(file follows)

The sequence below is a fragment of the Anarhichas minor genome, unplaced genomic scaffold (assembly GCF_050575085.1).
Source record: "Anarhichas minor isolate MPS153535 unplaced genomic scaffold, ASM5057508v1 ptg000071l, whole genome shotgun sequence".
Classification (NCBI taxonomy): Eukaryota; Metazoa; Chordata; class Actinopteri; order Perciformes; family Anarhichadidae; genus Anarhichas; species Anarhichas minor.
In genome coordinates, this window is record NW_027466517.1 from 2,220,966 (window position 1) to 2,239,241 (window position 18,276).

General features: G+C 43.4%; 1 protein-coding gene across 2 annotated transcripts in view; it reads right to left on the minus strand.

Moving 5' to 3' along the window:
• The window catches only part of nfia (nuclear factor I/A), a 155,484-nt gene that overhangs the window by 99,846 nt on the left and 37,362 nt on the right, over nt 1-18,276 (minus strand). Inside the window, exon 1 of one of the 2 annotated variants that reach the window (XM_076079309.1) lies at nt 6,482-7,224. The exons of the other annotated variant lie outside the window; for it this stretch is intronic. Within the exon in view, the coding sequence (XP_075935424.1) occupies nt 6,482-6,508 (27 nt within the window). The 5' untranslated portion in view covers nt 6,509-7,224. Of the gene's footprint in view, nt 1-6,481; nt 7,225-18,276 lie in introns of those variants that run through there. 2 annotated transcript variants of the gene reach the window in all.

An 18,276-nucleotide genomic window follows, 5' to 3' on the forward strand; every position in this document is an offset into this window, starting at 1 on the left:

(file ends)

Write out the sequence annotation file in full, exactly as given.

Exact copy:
The sequence below is a fragment of the Anarhichas minor genome, unplaced genomic scaffold (assembly GCF_050575085.1).
Source record: "Anarhichas minor isolate MPS153535 unplaced genomic scaffold, ASM5057508v1 ptg000071l, whole genome shotgun sequence".
Classification (NCBI taxonomy): Eukaryota; Metazoa; Chordata; class Actinopteri; order Perciformes; family Anarhichadidae; genus Anarhichas; species Anarhichas minor.
In genome coordinates, this window is record NW_027466517.1 from 2,220,966 (window position 1) to 2,239,241 (window position 18,276).

General features: G+C 43.4%; 1 protein-coding gene across 2 annotated transcripts in view; it reads right to left on the minus strand.

Moving 5' to 3' along the window:
• The window catches only part of nfia (nuclear factor I/A), a 155,484-nt gene that overhangs the window by 99,846 nt on the left and 37,362 nt on the right, over nt 1-18,276 (minus strand). Inside the window, exon 1 of one of the 2 annotated variants that reach the window (XM_076079309.1) lies at nt 6,482-7,224. The exons of the other annotated variant lie outside the window; for it this stretch is intronic. Within the exon in view, the coding sequence (XP_075935424.1) occupies nt 6,482-6,508 (27 nt within the window). The 5' untranslated portion in view covers nt 6,509-7,224. Of the gene's footprint in view, nt 1-6,481; nt 7,225-18,276 lie in introns of those variants that run through there. 2 annotated transcript variants of the gene reach the window in all.

An 18,276-nucleotide genomic window follows, 5' to 3' on the forward strand; every position in this document is an offset into this window, starting at 1 on the left: